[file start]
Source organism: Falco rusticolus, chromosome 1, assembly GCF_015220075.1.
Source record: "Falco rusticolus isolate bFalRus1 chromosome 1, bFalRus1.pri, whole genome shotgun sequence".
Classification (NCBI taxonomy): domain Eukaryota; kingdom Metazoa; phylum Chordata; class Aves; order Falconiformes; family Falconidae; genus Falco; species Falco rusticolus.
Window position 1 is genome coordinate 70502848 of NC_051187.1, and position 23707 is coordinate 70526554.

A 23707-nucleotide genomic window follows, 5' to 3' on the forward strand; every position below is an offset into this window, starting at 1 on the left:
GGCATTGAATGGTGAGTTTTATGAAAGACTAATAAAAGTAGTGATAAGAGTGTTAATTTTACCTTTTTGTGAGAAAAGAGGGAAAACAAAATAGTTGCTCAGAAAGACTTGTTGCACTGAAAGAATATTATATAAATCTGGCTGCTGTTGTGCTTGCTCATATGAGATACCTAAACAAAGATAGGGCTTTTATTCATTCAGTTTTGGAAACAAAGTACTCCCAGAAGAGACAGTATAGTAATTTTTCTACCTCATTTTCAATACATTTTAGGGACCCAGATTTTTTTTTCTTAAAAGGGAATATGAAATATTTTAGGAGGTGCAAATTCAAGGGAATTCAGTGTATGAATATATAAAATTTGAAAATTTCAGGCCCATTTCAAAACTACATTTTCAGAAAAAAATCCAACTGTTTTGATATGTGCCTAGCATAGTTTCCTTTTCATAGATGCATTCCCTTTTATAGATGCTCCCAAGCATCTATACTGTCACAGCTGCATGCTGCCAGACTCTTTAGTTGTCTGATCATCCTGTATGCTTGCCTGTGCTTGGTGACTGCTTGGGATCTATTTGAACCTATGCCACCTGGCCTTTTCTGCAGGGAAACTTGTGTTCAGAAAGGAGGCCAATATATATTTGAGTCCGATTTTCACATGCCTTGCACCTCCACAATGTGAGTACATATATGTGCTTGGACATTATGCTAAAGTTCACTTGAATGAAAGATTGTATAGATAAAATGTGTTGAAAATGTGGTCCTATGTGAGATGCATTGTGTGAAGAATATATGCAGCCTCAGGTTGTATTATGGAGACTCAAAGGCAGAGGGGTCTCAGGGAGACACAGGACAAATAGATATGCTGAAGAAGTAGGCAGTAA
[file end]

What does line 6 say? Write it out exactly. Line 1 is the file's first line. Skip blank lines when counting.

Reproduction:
GGCATTGAATGGTGAGTTTTATGAAAGACTAATAAAAGTAGTGATAAGAGTGTTAATTTTACCTTTTTGTGAGAAAAGAGGGAAAACAAAATAGTTGCTCAGAAAGACTTGTTGCACTGAAAGAATATTATATAAATCTGGCTGCTGTTGTGCTTGCTCATATGAGATACCTAAACAAAGATAGGGCTTTTATTCATTCAGTTTTGGAAACAAAGTACTCCCAGAAGAGACAGTATAGTAATTTTTCTACCTCATTTTCAATACATTTTAGGGACCCAGATTTTTTTTTCTTAAAAGGGAATATGAAATATTTTAGGAGGTGCAAATTCAAGGGAATTCAGTGTATGAATATATAAAATTTGAAAATTTCAGGCCCATTTCAAAACTACATTTTCAGAAAAAAATCCAACTGTTTTGATATGTGCCTAGCATAGTTTCCTTTTCATAGATGCATTCCCTTTTATAGATGCTCCCAAGCATCTATACTGTCACAGCTGCATGCTGCCAGACTCTTTAGTTGTCTGATCATCCTGTATGCTTGCCTGTGCTTGGTGACTGCTTGGGATCTATTTGAACCTATGCCACCTGGCCTTTTCTGCAGGGAAACTTGTGTTCAGAAAGGAGGCCAATATATATTTGAGTCCGATTTTCACATGCCTTGCACCTCCACAATGTGAGTACATATATGTGCTTGGACATTATGCTAAAGTTCACTTGAATGAAAGATTGTATAGATAAAATGTGTTGAAAATGTGGTCCTATGTGAGATGCATTGTGTGAAGAATATATGCAGCCTCAGGTTGTATTATGGAGACTCAAAGGCAGAGGGGTCTCAGGGAGACACAGGACAAATAGATATGCTGAAGAAGTAGGCAGTAA